+4 # Billy Bob 2012-04-19 17:24
My comments about educating our kids had very little to do with obesity, and a LOT to do with giving them the mental facility to scrutinize what they hear so they won't fall prey to the military.
+6 # Billy Bob 2012-04-19 17:41
By the way, I Google Michelle Obama (the First Lady) to see if something had happened to her since the last time I looked. Nope. She still looks good. She looks pretty in shape to me. I'll admit she's no Barbara Bush, but she looks like she's taking pretty good care of her health.

I still don't know why or how you got off on this tangent, but I thought I'd just ask what we're supposed to see about the First Lady that looks so out of shape.
+2 # lurlie 2012-04-20 12:44
The first lady works out regularly and is the hottest first lady since Jackie O (who I don't think exercised much). Her arms!!
+3 # Billy Bob 2012-04-19 17:22
Some of us don't want to just keep our kids in shape so they can die for Exxon. Some of us have bigger goals for our children than to let them prostitute their bodies and lives away at the foot of big oil.
+21 # Texan 4 Peace 2012-04-17 11:55
I recall the first time I saw the ad for the "Navy Seals" video game, featuring a couple of 10-12 year old boys (and some Navy Seals). At first I was confused -- is this an ad for the game, or military recruitment? Of course, it was both. Shameful.
+3 # jwb110 2012-04-17 11:59
Welcome to Dan Ratherville.
+3 # PGreen 2012-04-17 12:41
I would suggest that those who watch the Kate Perry video also consider watching this one on the military experience:
+15 # hbheinze 2012-04-17 13:07
To the list of the tragedies of "realistic military life," we need to add the horrendous rate of suicide among veterans. If the MSM would make the public aware of the truly horrifying statistics, people Might stop & think about what we're doing to the young people of our country. Fat chance of that!
+15 # BradFromSalem 2012-04-17 14:13

The target of this ad is not women, it is boys, 12 - 15 years old. Just like putting bikini clad women in beer ads is a subliminal entreaty to the same age group that drinking beer gets you the ladies. And they wear bikinis! Nothing like a hot babe in the trench with you during those long lulls while the enemy reloads!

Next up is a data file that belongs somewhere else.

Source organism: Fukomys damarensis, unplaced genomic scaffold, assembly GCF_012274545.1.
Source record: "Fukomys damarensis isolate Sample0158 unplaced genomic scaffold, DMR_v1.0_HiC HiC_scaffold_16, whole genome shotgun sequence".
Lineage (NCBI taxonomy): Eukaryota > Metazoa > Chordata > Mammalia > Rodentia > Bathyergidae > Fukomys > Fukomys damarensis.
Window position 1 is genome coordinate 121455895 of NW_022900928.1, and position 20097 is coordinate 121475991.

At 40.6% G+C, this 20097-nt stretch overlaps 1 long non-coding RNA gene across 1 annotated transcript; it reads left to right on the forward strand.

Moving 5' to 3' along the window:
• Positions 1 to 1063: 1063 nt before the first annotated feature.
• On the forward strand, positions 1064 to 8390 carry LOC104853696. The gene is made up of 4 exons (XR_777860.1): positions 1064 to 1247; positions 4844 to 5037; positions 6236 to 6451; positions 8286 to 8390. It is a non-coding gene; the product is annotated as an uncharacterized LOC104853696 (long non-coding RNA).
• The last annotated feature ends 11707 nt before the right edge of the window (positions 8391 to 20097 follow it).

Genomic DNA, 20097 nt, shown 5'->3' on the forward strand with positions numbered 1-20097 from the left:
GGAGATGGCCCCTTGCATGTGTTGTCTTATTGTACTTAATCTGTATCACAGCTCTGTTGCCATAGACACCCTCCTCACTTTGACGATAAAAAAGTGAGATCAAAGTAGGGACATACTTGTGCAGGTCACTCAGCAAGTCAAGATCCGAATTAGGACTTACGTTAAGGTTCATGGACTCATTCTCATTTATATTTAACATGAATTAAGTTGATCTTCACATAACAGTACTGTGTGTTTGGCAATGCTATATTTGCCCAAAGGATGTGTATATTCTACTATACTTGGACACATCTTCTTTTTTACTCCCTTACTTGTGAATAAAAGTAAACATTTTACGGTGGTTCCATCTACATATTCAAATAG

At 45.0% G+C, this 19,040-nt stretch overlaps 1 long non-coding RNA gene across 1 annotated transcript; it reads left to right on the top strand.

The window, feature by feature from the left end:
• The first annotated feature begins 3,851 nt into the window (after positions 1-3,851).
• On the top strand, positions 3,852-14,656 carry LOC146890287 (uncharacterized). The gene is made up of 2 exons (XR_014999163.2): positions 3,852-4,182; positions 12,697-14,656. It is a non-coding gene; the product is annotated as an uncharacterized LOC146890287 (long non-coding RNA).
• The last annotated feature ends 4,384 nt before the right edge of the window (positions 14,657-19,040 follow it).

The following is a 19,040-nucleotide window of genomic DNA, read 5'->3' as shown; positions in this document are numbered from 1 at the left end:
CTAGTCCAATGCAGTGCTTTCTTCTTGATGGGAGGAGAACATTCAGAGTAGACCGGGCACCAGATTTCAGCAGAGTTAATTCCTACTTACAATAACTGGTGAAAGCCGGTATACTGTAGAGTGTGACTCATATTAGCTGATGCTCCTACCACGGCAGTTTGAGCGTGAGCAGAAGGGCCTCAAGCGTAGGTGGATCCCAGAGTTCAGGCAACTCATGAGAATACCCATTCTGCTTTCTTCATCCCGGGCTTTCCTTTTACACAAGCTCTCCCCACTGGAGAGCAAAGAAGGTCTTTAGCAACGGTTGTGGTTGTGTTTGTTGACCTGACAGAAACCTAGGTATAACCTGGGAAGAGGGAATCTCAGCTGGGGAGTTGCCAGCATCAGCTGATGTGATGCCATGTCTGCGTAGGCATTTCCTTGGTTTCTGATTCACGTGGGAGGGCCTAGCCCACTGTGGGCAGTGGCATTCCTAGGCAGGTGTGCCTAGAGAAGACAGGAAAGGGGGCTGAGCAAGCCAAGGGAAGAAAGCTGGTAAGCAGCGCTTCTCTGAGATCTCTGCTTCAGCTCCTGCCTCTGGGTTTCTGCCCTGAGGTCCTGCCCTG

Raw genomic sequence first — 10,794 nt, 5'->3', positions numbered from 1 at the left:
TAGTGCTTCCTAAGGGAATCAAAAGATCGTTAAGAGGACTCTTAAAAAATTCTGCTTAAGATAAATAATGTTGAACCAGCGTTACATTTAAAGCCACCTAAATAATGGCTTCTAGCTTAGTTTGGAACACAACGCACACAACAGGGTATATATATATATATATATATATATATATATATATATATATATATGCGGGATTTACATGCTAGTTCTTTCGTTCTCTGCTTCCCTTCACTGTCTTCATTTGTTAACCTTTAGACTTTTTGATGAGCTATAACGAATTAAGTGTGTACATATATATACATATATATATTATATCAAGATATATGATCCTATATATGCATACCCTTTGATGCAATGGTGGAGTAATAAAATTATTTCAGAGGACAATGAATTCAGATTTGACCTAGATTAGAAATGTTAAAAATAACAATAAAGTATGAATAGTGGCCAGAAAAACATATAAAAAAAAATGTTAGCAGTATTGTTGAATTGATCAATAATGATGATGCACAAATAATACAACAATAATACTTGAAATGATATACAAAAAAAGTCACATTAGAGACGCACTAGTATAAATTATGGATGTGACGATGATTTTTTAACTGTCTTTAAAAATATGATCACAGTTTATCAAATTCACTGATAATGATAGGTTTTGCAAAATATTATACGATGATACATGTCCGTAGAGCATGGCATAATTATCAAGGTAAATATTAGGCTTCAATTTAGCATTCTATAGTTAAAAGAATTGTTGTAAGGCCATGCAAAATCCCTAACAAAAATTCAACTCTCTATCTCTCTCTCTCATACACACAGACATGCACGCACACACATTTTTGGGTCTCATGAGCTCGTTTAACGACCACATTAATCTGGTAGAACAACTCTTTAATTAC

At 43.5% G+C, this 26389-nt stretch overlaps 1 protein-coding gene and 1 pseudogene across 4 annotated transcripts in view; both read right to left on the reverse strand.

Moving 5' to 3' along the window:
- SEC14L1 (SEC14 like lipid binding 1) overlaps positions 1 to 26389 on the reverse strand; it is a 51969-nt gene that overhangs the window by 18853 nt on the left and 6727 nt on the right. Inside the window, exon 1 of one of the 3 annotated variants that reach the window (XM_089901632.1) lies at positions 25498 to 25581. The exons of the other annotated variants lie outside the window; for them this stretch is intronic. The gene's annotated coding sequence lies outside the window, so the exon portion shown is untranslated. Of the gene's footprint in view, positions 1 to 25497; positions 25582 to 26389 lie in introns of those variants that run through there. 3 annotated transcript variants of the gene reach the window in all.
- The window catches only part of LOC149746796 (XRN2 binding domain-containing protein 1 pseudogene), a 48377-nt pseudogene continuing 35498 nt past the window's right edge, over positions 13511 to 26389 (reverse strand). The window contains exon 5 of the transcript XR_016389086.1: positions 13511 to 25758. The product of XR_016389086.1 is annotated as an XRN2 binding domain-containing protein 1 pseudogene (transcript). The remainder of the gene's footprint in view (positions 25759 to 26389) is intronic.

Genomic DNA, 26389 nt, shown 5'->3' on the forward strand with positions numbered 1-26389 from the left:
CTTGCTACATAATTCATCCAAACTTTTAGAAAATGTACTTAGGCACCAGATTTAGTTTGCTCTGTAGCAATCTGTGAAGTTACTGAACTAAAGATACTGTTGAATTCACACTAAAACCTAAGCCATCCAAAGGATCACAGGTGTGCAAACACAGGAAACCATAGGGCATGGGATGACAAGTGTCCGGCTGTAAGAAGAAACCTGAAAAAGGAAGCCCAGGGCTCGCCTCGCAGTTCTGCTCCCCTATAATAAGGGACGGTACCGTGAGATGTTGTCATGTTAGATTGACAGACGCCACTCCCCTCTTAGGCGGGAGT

+10 # Eliza D 2012-04-17 19:00
Ms. Wolf- Thanks for calling attention to the subliminal suggestion by Katy Perry that war is somehow sexy and empowering. I know many war vets who have lost their romantic drive, jobs, homes and minds. It is shameful how our country treats our military men and women when they return home wounded-physica lly or mentally-denyin g them medical treatment and forcing them to fight for years to get disability payments. This is the very opposite of sexy.
+10 # futhark 2012-04-17 19:24
And yet the counselor at the high school from which I retired two years ago kept pushing the military as a desirable next life step for graduates, where they could learn discipline and a "life skill". She even received a plaque from the Armed Forces recruiters for doing their work for them. It's always open season on high school seniors for military recruiters, thanks to No Child Left Behind. Funny (but not really funny) how we encourage minor children to commit themselves to careers of death and destruction.

The glamorization of military activity definitely ought to be stopped. Where was it said something to the effect that "the wars we celebrate are the ones the next generation will have to fight again"?
-16 # Robt Eagle 2012-04-17 21:48
futhark, being a warrior to protect your right to say and live as you are able to in the US is an honorable profession and you should thank those who have CHOSEN to serve. The young men and women who volunteer to serve our country deserve better than you backing them up. Why don't you donate to the USO or the Wounded Warrior Project and be a hero yourself.
+18 # futhark 2012-04-18 08:45